As for the rest of the scheme, the police building will, it is now clear, contain an operational station with a public counter as well as the City force’s headquarters; the open, glazed ground floor thus “promotes increased visibility and presence”. The greened area at street level, meanwhile, is revealed as a “wintergarden” enclosed by triple-glazed glass planks with small air gaps between them. The use of weathering steel, which I questioned last year, is now justified as expressing “institutional gravitas” but such a statement is illogical at best given the rarity and variety of the material’s use in Britain to date. Solemn reference to red enamel brises soleil recalling the old Ludgate railway bridge, absent almost a generation, merely prompts a bemused shake of the head. The commercial building covers its rational floorplates in a frenzy of terracotta, in reference to its neighbours, but is otherwise unremarkable.
This, then, is the scheme that will no doubt be approved in the spring; the window for comments has passed. It is unquestionably an important one, to the Square Mile, the capital and the criminal justice system. But whilst it may well evolve slightly as it is built out, I think that the awkward, bland and heavy design for the courthouse currently before us as well as the associated public realm represents an opportunity that has been missed, and by some distance at that.
Chris's first book examines the career and works of British architect Michael Pearson, the third generation to head the practice founded by his grandfather in 1904. Pearson's presidency of the Architectural Association and his pioneering and prescient Burne House building are covered.
"Throws light on significant achievements"
– Patrick Duerden, Practice Director, Donald Insall
Black Dog Publishing, 2010
ISBN 978 1 906155 73 5
Become an architectural detective with Chris's second book, investigating the styles of a thousand years of building in the world's most visited city from the middle ages to the present day. Illustrated and with photographs, maps and addresses, also included are a list of resources and a two-part introduction.
"A little gem"
– Terry Philpot, Tablet
Ivy Press, 2016 with Larousse (French edition) and Akal (Spanish)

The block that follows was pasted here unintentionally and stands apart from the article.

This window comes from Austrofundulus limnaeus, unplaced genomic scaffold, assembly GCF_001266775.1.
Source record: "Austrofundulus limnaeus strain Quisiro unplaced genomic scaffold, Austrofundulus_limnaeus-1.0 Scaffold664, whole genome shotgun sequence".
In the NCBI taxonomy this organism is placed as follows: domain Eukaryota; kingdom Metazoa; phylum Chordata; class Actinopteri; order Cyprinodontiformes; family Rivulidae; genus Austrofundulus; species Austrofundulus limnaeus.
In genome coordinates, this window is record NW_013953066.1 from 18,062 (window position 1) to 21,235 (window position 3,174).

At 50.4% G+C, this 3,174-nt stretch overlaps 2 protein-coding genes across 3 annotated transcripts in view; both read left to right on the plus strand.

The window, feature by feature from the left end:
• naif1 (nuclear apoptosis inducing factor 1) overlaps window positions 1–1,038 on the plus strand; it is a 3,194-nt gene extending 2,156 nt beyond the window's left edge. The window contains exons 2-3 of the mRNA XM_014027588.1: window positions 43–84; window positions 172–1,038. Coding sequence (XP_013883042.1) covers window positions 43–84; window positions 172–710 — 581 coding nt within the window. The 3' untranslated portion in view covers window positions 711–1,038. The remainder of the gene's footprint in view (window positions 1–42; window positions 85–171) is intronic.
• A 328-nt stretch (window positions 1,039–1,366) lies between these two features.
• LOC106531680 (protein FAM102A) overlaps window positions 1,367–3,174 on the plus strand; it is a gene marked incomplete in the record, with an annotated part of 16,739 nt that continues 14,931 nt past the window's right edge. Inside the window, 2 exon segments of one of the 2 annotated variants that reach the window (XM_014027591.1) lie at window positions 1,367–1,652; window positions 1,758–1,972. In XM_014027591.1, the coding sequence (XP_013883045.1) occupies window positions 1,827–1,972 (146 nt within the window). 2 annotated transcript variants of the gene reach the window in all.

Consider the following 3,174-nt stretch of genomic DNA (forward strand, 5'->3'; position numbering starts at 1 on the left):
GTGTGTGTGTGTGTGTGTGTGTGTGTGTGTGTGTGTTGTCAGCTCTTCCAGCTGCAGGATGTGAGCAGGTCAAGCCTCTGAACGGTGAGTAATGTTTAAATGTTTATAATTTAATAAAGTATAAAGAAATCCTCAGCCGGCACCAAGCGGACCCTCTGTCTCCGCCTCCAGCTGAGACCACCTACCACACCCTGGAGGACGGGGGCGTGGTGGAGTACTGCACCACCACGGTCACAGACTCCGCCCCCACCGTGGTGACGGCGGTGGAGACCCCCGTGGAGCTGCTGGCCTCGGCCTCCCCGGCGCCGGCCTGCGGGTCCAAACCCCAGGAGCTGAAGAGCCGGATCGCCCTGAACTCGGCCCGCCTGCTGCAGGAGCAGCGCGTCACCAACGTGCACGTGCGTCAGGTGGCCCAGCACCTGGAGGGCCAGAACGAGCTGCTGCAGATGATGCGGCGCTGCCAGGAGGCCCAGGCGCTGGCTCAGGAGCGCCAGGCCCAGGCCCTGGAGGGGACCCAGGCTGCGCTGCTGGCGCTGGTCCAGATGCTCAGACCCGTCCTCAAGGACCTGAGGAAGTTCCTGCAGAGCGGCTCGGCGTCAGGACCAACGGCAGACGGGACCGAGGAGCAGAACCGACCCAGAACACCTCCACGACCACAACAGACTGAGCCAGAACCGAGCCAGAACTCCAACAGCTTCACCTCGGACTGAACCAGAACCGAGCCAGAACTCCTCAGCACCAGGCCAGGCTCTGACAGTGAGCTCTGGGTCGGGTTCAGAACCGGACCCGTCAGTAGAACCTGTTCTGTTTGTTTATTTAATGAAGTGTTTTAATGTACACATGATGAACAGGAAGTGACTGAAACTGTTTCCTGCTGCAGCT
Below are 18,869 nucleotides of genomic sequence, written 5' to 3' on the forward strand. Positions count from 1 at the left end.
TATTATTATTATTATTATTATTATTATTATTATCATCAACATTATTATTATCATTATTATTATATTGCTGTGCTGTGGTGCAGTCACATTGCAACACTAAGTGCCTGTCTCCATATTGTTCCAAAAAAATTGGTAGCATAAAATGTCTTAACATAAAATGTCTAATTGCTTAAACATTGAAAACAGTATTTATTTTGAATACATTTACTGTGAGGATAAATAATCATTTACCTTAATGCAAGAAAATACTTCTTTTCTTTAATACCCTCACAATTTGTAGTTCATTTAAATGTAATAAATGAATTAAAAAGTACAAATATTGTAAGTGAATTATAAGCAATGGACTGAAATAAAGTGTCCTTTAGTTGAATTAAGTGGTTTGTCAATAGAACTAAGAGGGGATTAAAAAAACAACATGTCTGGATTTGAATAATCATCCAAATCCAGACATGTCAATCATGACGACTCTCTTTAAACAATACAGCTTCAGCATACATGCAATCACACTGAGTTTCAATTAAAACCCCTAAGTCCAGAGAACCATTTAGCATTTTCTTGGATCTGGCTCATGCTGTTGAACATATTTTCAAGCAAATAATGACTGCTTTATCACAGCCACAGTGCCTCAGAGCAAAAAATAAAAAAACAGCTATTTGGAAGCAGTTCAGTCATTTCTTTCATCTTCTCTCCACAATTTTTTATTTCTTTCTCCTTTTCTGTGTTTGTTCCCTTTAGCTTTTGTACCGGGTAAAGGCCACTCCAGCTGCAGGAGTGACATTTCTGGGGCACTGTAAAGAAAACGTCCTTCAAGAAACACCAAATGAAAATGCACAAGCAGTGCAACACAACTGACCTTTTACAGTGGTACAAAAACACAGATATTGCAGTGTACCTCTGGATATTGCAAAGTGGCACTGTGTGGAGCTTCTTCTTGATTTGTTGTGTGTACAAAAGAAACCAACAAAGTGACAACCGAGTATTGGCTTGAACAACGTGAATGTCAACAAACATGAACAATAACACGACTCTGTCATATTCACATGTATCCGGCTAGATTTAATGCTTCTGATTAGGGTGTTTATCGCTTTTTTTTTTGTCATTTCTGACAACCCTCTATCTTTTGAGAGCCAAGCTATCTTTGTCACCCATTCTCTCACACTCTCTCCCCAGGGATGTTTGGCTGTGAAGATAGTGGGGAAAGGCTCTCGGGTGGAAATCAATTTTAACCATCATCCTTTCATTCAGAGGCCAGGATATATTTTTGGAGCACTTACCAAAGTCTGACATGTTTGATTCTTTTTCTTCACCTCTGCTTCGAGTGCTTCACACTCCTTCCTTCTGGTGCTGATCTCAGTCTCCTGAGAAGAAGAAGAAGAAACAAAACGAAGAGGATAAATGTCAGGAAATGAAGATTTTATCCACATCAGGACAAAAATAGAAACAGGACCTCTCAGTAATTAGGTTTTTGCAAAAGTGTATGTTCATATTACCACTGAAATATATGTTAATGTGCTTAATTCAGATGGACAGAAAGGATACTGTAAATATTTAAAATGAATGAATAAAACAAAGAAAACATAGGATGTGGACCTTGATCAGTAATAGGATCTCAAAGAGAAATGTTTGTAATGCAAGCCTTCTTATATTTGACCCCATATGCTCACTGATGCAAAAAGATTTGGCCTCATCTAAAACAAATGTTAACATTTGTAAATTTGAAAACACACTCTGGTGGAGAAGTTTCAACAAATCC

ISBN 978 1 78240 406 4
Chris's third book - a publisher's best-seller - reveals the hidden gems as well as the iconic landmarks of London's rich built history, from shops that survived the Great Fire to the 2012 Olympic village. Covering the West End, City and Docklands, the book follows the same format as How to Read Paris.
– Don Brown, The London Society
Ivy Press, 2017
ISBN 978 1 782404 52 1
Chris is one of more than a dozen specialists whose essays fill this fresh examination of the charms of Paris, which is edited by John Flower. Looking at the French capital's history, culture and districts, each item can be read in just half a minute and is illustrated with its own collage-style spread.
Ivy Press, 2018
ISBN 978 1 782405 44 3
Commissioned from Chris by the Chief Magistrate for England & Wales to mark the closure of Bow Street Magistrates' Court, this pamphlet celebrates the world-famous institution and its final home. It was given exclusively to guests at a commemorative reception.
"I really like both the research behind it, and its clarity and accessibility"
– Susan Acland-Hood, Chief Executive, Her
Majesty's Courts & Tribunals Service
Private press, 2006
The Twentieth Century Society’s new peer-reviewed Journal on commercial architecture in Britain since the 1920s includes Chris’s piece on Fitzroy Robinson's pioneering atrium buildings in the City of London. The piece is founded in original research including archive imagery, interviews and site visits.
Twentieth Century Society, 2020
ISBN 978 0 955668 76 0